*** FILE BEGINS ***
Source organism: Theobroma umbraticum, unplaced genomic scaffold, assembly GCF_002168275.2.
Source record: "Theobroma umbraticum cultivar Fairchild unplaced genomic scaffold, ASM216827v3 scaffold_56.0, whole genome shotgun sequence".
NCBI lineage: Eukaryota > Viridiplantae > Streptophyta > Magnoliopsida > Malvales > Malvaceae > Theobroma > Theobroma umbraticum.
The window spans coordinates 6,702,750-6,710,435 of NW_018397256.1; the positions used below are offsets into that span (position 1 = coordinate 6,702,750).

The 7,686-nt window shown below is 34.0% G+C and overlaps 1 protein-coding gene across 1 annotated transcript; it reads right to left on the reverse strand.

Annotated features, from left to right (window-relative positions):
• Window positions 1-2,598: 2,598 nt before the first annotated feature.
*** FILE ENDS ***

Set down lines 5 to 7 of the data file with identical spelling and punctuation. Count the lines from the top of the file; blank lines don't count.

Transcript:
The 7,686-nt window shown below is 34.0% G+C and overlaps 1 protein-coding gene across 1 annotated transcript; it reads right to left on the reverse strand.

Annotated features, from left to right (window-relative positions):
• Window positions 1-2,598: 2,598 nt before the first annotated feature.